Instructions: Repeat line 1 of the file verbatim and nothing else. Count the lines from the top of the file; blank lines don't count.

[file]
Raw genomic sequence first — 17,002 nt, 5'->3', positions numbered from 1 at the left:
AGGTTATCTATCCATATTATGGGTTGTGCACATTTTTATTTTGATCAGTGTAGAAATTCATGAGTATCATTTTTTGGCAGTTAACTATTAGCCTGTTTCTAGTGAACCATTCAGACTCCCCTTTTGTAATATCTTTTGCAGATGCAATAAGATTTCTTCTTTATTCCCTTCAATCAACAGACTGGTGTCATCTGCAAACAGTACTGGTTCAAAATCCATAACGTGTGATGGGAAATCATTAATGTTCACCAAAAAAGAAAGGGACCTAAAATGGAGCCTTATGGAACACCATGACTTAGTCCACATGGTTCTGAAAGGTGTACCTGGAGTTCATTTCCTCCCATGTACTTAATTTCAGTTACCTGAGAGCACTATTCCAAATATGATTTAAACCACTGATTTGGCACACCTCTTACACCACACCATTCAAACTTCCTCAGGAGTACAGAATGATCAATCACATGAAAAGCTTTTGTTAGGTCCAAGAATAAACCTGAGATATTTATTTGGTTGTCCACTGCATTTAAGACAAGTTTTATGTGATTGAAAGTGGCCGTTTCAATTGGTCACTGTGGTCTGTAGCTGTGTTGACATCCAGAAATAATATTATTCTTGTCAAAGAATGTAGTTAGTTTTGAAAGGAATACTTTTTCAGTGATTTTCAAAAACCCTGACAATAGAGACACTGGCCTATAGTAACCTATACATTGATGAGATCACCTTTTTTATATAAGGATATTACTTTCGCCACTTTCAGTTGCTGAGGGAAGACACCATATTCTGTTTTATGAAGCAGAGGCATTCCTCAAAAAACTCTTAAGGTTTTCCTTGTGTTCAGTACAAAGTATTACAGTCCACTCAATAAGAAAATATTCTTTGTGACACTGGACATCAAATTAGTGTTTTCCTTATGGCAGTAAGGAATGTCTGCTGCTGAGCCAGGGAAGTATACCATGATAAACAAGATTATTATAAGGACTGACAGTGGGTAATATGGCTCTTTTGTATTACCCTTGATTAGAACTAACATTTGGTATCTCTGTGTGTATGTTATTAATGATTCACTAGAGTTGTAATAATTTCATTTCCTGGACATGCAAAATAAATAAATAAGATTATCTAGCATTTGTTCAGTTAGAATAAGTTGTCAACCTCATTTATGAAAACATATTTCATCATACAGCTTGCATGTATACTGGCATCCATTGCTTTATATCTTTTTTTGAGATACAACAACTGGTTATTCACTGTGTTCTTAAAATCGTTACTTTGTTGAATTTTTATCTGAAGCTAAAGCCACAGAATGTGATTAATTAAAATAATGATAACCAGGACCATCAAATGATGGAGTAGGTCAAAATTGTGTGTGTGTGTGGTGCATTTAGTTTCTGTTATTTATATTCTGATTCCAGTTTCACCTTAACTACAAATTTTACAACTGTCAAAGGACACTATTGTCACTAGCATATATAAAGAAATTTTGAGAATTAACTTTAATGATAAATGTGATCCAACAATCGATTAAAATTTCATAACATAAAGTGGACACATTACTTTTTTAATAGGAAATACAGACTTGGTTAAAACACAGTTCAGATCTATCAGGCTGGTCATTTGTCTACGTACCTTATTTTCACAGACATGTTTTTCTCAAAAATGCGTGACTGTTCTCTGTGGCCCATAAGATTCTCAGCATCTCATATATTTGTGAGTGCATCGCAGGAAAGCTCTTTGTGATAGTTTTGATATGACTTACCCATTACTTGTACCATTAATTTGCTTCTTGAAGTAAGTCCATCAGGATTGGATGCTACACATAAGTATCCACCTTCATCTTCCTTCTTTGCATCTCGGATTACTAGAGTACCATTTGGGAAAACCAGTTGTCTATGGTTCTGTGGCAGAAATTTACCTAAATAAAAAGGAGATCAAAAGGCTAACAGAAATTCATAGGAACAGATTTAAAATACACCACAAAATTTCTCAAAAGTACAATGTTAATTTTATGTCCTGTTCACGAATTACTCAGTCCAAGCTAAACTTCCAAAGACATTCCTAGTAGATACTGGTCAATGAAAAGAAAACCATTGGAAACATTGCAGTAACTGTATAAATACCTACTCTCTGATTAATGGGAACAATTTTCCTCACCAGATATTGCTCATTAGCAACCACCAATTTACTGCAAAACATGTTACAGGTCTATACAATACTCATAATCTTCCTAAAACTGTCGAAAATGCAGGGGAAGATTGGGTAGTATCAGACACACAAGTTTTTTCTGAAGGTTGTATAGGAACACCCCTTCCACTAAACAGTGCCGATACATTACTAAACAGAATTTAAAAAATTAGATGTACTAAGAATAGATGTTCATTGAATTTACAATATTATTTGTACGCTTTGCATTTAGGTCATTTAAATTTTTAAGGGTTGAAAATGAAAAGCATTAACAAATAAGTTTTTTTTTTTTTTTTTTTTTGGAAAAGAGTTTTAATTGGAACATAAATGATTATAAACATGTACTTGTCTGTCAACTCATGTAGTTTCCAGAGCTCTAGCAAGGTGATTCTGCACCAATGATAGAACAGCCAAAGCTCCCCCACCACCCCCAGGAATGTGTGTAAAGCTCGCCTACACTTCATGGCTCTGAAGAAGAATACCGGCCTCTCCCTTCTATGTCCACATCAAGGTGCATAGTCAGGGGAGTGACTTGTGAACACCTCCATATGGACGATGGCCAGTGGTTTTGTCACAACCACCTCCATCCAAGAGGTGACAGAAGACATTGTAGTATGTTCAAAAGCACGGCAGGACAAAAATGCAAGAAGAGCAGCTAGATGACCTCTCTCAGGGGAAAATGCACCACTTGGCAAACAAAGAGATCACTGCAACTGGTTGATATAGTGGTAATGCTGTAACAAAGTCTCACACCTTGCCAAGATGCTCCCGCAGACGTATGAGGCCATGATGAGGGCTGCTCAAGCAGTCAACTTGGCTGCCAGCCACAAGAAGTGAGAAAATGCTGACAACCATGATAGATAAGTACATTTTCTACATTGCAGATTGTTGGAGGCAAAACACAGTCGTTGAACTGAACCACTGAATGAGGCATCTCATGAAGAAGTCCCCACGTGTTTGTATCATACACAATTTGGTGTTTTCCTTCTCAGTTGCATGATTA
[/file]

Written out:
Raw genomic sequence first — 17,002 nt, 5'->3', positions numbered from 1 at the left: